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Health & Fitness

ReWild Yourself

Updated 5 days ago

Health & Fitness
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Welcome to the ReWild Yourself Podcast! I’m Daniel Vitalis, and I’ll be your guide through the world of human zoology and lifestyle design. We’ll explore the strategies that ancient apes need to thrive in a modern world, awakening our instincts, and freeing our bodies –– and minds –– from the degenerative effects of human domestication.

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Welcome to the ReWild Yourself Podcast! I’m Daniel Vitalis, and I’ll be your guide through the world of human zoology and lifestyle design. We’ll explore the strategies that ancient apes need to thrive in a modern world, awakening our instincts, and freeing our bodies –– and minds –– from the degenerative effects of human domestication.

iTunes Ratings

797 Ratings
Average Ratings
737
25
14
6
15

Thanks

By cdfitcharleston - Jan 03 2020
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Thank you for all of this

Life changing (2019 update)

By Chona777 - Nov 30 2019
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Daniel is phenomenal, his work is life changing. Rewild! ***re-listening in 2019; powerful ***

iTunes Ratings

797 Ratings
Average Ratings
737
25
14
6
15

Thanks

By cdfitcharleston - Jan 03 2020
Read more
Thank you for all of this

Life changing (2019 update)

By Chona777 - Nov 30 2019
Read more
Daniel is phenomenal, his work is life changing. Rewild! ***re-listening in 2019; powerful ***
Cover image of ReWild Yourself

ReWild Yourself

Latest release on Dec 21, 2017

All 157 episodes from oldest to newest

North America's Forgotten Fruit - Andrew Moore #177

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North America’s Forgotten Fruit — the Pawpaw — is an excellent reminder that adventures in wild food are still available to us! Andrew Moore is here to share his journey seeking out the largest edible fruit native to the United States. In Andrew’s book Pawpaw: In Search of America’s Forgotten Fruit, he explores the past, present, and future of this unique fruit, traveling from the Ozarks to Monticello; canoeing the lower Mississippi in search of wild fruit; drinking pawpaw beer in Durham, North Carolina; tracking down lost cultivars in Appalachian hollers; and helping out during harvest season in a Maryland orchard. Along the way, he gathers pawpaw lore and knowledge not only from the plant breeders and horticulturists working to bring pawpaws into the mainstream (including Neal Peterson, known in pawpaw circles as the fruit’s own “Johnny Pawpawseed”), but also regular folks who remember eating them in the woods as kids, but haven’t had one in over fifty years.

Andrew’s hunt for the wild pawpaw led him on quite the adventure, and in this episode, he gives us the lowdown on the pawpaw, its history and its modern-day revival. We take a look at pawpaw culture and discuss how it’s being cultivated and used today. Andrew certainly inspired me to hunt down the wild pawpaw, and I hope you’ll consider pursuing a wild food adventure of your own in the new year! Enjoy, and I’ll see you next week for the final episode of our podcast season!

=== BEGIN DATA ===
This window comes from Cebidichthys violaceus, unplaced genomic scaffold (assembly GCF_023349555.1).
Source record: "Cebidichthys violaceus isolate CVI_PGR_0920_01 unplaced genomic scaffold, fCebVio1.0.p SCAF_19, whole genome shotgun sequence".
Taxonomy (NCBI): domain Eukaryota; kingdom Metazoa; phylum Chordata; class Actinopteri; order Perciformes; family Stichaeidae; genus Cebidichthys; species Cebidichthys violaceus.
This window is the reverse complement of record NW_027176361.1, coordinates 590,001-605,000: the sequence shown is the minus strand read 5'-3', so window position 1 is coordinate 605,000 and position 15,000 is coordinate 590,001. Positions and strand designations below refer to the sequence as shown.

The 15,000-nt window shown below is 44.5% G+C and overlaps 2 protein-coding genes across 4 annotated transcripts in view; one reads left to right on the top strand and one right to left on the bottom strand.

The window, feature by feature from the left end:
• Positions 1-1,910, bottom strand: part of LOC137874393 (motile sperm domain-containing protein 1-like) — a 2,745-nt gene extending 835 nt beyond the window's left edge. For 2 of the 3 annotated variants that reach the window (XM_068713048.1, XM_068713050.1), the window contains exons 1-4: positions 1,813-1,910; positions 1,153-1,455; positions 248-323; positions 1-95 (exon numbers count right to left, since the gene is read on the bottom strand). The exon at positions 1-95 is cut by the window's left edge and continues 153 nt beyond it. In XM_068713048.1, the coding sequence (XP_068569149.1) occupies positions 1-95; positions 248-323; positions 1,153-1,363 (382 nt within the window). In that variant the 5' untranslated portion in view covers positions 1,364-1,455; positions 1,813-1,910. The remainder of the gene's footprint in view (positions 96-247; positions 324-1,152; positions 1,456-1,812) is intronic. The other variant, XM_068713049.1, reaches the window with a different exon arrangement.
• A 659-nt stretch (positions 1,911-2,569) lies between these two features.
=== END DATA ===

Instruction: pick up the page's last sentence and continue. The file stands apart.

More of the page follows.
EPISODE BREAKDOWN:
  • Show Introduction
  • Introducing Andrew Moore
  • How Andy became acquainted with the pawpaw
  • What is a pawpaw?
  • The history
  • The pawpaw revival
  • Uncovering the mystery of the pawpaw
  • The varying personalities in pawpaw culture
  • Historical cultivation and use of pawpaw
  • Growing pawpaw
  • Origins of the name
  • Hunting the wild pawpaw
  • Where to find Andrew

Dec 13 2017

1hr 14mins

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How Old is Fishing? - Brian Fagan #176

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Brian Fagan — one of the world’s leading archaeological writers — is back on the show! Brian was born in England and studied archaeology at Pembroke College, Cambridge. He was Keeper of Prehistory at the Livingstone Museum (Zambia) and, during six years in Zambia and one in East Africa, was deeply involved in fieldwork on multidisciplinary African history and in monuments conservation. He was Professor of Anthropology at the University of California, Santa Barbara, from 1967 to 2004, when he became Emeritus. He is regarded as one of the world’s leading archaeological and historical writers and is a widely respected popular lecturer about the past.

In this episode, Brian talks to us about his latest book Fishing: How the Sea Fed Civilization and shares the fascinating insights he uncovered on the history of fishing. In his research, he found that fishing (for sustenance, not sport) rivaled agriculture in its importance to civilization. We discuss the historical timeline of fishing, early fishing equipment and how fishing became a commodity. Brian also shares his thoughts on the future of wild fisheries and the ocean ecosystem. Enjoy!

EPISODE BREAKDOWN:
  • Show Introduction
  • Introducing Brian Fagan
  • Brian’s prolific writing career
  • A history of fishing
  • Defining fishing - recreational vs subsistence
  • Establishing our timeline
  • Early fishing equipment
  • Fish as a commodity
  • The loss of large-scale fisheries
  • Future of wild fisheries
  • The future of the ocean
  • Will recreational fishing and hunting be a realistic practice in the future?
  • Brian’s prognosis for the future of the human species

Dec 07 2017

1hr 5mins

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Is Wild Food A Privilege? - Arthur Haines #175